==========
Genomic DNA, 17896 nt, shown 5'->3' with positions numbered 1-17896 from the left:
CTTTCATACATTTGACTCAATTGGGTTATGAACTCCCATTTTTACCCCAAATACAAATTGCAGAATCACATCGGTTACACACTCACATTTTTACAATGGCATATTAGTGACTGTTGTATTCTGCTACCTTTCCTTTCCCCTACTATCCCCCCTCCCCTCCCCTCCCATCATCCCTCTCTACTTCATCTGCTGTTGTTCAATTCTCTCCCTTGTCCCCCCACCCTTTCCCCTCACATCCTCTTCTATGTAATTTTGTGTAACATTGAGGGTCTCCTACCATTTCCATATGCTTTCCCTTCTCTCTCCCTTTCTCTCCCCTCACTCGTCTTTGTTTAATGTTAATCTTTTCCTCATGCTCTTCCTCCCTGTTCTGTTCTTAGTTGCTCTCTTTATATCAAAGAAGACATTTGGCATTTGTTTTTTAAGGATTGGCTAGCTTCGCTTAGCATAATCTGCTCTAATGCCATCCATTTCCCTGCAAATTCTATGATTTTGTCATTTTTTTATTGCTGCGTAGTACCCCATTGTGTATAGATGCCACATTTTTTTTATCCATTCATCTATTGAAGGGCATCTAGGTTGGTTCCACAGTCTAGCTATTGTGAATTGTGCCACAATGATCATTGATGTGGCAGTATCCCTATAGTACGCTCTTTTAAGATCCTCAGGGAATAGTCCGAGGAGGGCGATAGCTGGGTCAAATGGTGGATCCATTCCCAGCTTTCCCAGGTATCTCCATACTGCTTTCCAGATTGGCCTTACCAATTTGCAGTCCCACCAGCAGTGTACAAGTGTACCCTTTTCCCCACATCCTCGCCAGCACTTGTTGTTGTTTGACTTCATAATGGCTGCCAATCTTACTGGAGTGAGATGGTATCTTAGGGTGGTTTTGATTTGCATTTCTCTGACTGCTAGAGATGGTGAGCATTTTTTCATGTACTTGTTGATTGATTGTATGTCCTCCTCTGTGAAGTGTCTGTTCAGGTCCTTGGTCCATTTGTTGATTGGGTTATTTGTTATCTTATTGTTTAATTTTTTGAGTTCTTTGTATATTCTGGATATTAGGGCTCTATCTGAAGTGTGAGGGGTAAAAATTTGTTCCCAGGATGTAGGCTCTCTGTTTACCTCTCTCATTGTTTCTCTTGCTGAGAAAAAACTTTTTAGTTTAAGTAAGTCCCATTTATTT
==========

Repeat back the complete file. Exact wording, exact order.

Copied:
Genomic DNA, 17896 nt, shown 5'->3' with positions numbered 1-17896 from the left:
CTTTCATACATTTGACTCAATTGGGTTATGAACTCCCATTTTTACCCCAAATACAAATTGCAGAATCACATCGGTTACACACTCACATTTTTACAATGGCATATTAGTGACTGTTGTATTCTGCTACCTTTCCTTTCCCCTACTATCCCCCCTCCCCTCCCCTCCCATCATCCCTCTCTACTTCATCTGCTGTTGTTCAATTCTCTCCCTTGTCCCCCCACCCTTTCCCCTCACATCCTCTTCTATGTAATTTTGTGTAACATTGAGGGTCTCCTACCATTTCCATATGCTTTCCCTTCTCTCTCCCTTTCTCTCCCCTCACTCGTCTTTGTTTAATGTTAATCTTTTCCTCATGCTCTTCCTCCCTGTTCTGTTCTTAGTTGCTCTCTTTATATCAAAGAAGACATTTGGCATTTGTTTTTTAAGGATTGGCTAGCTTCGCTTAGCATAATCTGCTCTAATGCCATCCATTTCCCTGCAAATTCTATGATTTTGTCATTTTTTTATTGCTGCGTAGTACCCCATTGTGTATAGATGCCACATTTTTTTTATCCATTCATCTATTGAAGGGCATCTAGGTTGGTTCCACAGTCTAGCTATTGTGAATTGTGCCACAATGATCATTGATGTGGCAGTATCCCTATAGTACGCTCTTTTAAGATCCTCAGGGAATAGTCCGAGGAGGGCGATAGCTGGGTCAAATGGTGGATCCATTCCCAGCTTTCCCAGGTATCTCCATACTGCTTTCCAGATTGGCCTTACCAATTTGCAGTCCCACCAGCAGTGTACAAGTGTACCCTTTTCCCCACATCCTCGCCAGCACTTGTTGTTGTTTGACTTCATAATGGCTGCCAATCTTACTGGAGTGAGATGGTATCTTAGGGTGGTTTTGATTTGCATTTCTCTGACTGCTAGAGATGGTGAGCATTTTTTCATGTACTTGTTGATTGATTGTATGTCCTCCTCTGTGAAGTGTCTGTTCAGGTCCTTGGTCCATTTGTTGATTGGGTTATTTGTTATCTTATTGTTTAATTTTTTGAGTTCTTTGTATATTCTGGATATTAGGGCTCTATCTGAAGTGTGAGGGGTAAAAATTTGTTCCCAGGATGTAGGCTCTCTGTTTACCTCTCTCATTGTTTCTCTTGCTGAGAAAAAACTTTTTAGTTTAAGTAAGTCCCATTTATTT